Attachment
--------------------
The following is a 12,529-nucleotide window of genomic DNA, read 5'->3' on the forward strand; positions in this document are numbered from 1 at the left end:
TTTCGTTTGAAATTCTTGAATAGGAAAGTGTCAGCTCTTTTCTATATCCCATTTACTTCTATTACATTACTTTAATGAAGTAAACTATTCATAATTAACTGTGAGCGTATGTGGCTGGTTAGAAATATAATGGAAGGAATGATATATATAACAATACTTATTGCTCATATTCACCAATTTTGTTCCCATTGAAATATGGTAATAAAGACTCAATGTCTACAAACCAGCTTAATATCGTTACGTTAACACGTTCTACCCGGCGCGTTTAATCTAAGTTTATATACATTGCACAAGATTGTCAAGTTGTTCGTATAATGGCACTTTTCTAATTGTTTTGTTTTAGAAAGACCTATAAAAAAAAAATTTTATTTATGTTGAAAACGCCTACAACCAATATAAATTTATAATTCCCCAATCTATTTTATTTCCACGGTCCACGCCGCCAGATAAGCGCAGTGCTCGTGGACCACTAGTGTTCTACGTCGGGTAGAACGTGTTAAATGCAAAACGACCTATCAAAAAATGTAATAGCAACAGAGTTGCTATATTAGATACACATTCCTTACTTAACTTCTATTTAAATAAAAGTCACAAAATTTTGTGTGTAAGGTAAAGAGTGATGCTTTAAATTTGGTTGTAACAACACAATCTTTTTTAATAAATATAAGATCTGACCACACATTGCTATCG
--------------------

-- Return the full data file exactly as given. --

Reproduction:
The following is a 12,529-nucleotide window of genomic DNA, read 5'->3' on the forward strand; positions in this document are numbered from 1 at the left end:
TTTCGTTTGAAATTCTTGAATAGGAAAGTGTCAGCTCTTTTCTATATCCCATTTACTTCTATTACATTACTTTAATGAAGTAAACTATTCATAATTAACTGTGAGCGTATGTGGCTGGTTAGAAATATAATGGAAGGAATGATATATATAACAATACTTATTGCTCATATTCACCAATTTTGTTCCCATTGAAATATGGTAATAAAGACTCAATGTCTACAAACCAGCTTAATATCGTTACGTTAACACGTTCTACCCGGCGCGTTTAATCTAAGTTTATATACATTGCACAAGATTGTCAAGTTGTTCGTATAATGGCACTTTTCTAATTGTTTTGTTTTAGAAAGACCTATAAAAAAAAAATTTTATTTATGTTGAAAACGCCTACAACCAATATAAATTTATAATTCCCCAATCTATTTTATTTCCACGGTCCACGCCGCCAGATAAGCGCAGTGCTCGTGGACCACTAGTGTTCTACGTCGGGTAGAACGTGTTAAATGCAAAACGACCTATCAAAAAATGTAATAGCAACAGAGTTGCTATATTAGATACACATTCCTTACTTAACTTCTATTTAAATAAAAGTCACAAAATTTTGTGTGTAAGGTAAAGAGTGATGCTTTAAATTTGGTTGTAACAACACAATCTTTTTTAATAAATATAAGATCTGACCACACATTGCTATCG